Updated July 1, 2011 at 10:15 am.
Dukes County has contracted with a Rochester, New York marketing company to produce a series of video vignettes about Island towns and businesses to appear on the county website, according to a letter on county stationary sent to many local businesses earlier this month.
The company, CGI Communications, uses the official letter from Dukes County manager Russell Smith as an introduction to local business owners.
“The County of Dukes is excited to announce the launch of a new program that we feel will present our Island in a new and informative way,” writes Mr. Smith in the letter. “We have entered into a three-year agreement with CGI Communications to produce a series of streaming online videos highlighting all our county has to offer its residents, visitors, and businesses. These informational videos are produced at no cost to the towns or the county.”
CGI Communications charges a fee to local businesses that appear in the program, according to company executive Meghan Hoffman, and also sells advertising that appears with the video.
“We are going to be filming a series of videos that we’re putting on the county’s official government website,” Ms. Hoffman said in a brief phone conversation Monday. “It is a sponsorship program; there is a fee for the businesses to be featured in the program.”
Ms. Hoffman said she needed to take another call and would call back. She did not call back, or return subsequent phone messages from The Times.
CGI Communications describes itself as the leading online marketing provider in the country.
In a letter reminding one local business of a scheduled meeting with a local representative of CGI Communications, Ms. Hoffman described the venture as a community project.
“She will be coming by to introduce the new community project that Dukes County and the Chamber of Commerce have just launched, geared toward visitors and inbound residents,” Ms. Hoffman wrote in the letter. “We will be featuring a select few businesses from each town and have thus far had an excellent response. We are meeting with Edgartown National Bank, Thorncraft [sic]Inn, Martha’s Vineyard Mortgage, Martha’s Vineyard Hospital, Island Realty, Dockside Inn, among others. I know Erica is very eager to present the program to you! As promised, I have attached the letter of support written by County Manager, Russel [sic]Smith, that will futher [sic]explain the program.”
Mark Luce, manager of the Dockside Inn in Oak Bluffs, said the company made an initial contact with him.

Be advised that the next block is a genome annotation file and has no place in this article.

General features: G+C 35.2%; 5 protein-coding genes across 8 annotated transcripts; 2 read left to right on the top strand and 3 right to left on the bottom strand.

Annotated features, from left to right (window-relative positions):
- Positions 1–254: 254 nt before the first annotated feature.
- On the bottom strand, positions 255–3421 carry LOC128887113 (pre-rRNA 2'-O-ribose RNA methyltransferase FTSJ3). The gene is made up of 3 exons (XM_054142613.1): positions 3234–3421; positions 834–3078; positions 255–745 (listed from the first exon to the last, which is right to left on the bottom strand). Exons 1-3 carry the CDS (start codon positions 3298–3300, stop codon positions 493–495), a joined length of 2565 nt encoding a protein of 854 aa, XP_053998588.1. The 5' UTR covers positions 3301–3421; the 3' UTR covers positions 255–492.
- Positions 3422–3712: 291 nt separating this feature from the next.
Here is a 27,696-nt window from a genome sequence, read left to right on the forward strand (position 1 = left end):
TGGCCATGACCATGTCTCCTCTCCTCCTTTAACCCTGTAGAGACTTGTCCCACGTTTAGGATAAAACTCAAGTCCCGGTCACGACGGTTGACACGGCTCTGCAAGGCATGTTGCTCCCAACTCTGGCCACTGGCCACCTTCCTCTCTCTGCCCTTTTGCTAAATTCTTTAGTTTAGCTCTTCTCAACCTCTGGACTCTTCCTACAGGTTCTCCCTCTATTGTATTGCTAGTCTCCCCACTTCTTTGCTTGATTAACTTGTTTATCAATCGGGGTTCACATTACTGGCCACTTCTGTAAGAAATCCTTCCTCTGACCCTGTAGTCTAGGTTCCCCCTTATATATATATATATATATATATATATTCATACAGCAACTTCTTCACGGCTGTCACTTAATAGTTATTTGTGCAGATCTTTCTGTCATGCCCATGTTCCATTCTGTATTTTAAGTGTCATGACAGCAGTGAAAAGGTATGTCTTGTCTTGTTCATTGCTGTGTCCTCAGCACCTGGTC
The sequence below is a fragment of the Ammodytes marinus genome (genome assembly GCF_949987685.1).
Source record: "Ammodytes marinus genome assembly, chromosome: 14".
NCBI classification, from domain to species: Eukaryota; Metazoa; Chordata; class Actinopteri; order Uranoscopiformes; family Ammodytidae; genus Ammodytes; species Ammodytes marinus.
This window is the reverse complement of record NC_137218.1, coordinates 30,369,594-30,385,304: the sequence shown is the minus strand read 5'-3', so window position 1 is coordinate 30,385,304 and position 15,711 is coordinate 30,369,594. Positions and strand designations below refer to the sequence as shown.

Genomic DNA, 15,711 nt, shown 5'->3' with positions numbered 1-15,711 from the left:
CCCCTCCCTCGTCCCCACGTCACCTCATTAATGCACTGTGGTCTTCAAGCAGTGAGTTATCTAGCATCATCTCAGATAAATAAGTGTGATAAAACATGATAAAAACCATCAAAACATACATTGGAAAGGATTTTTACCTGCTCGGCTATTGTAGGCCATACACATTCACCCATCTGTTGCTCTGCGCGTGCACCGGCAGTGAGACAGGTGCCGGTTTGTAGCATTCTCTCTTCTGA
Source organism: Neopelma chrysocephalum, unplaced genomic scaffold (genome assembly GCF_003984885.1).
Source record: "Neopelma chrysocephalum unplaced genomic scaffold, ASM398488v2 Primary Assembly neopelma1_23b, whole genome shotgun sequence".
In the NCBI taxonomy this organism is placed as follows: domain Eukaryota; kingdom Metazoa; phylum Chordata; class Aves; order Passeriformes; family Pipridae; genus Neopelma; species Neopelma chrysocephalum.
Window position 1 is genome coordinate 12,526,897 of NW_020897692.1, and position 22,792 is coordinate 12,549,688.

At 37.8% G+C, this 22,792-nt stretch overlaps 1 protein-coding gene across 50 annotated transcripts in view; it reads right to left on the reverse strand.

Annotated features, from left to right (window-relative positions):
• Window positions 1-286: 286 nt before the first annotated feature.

“I thought it was a little strange that the county was going to do that,” Mr. Luce said. “Don’t they have enough problems? I didn’t know enough about it, so I didn’t follow through, and they didn’t contact me again. It didn’t sound right for me.”
In a conversation Monday, Mr. Smith described the project as a “freebie for us,” and said he intends to highlight the individuality of each of the Island’s six towns in the videos. He said a videographer came to the Island last week to video the town segments.
Mr. Smith, county commissioner John Alley, and other Island residents were to appear in the videos, according to a copy of a draft CGI script. The draft script begins with an introduction by Mr. Smith: “Welcome, I am Dukes County Manger (sic), Russell Smith. Dukes County comprises of the six towns on the island of Martha’s Vineyard and Elizabeth Islands. The following videos attempt to highlight the interesting histories and unique character of each of the Island towns. Hope you find it informative. Enjoy.”
The script includes promotional voice overs and introductions by county, town and chamber of commerce officials.
Even as the county makes plans to add promotional material to the county web site, it still provides little in the way of up-to-date information for voters and taxpayers on the workings of county government.
A recomendation to review and update the county website was among 18 recomendations in a harshly critical review of county finances by the Massachusetts Department of Revenue.
“Moving forward, we recommend the executive assistant, with the support of the county manager, hold quarterly department head meetings to review and discuss the website,” the report’s authors wrote in the September 2010 report. “In this way, the executive assistant can coordinate improvements to maximize her time spent on website related activities.”
This article was updated to reflect a correction. The most recent minutes of the county commission meetings posted on the county website are from the meeting of May 18.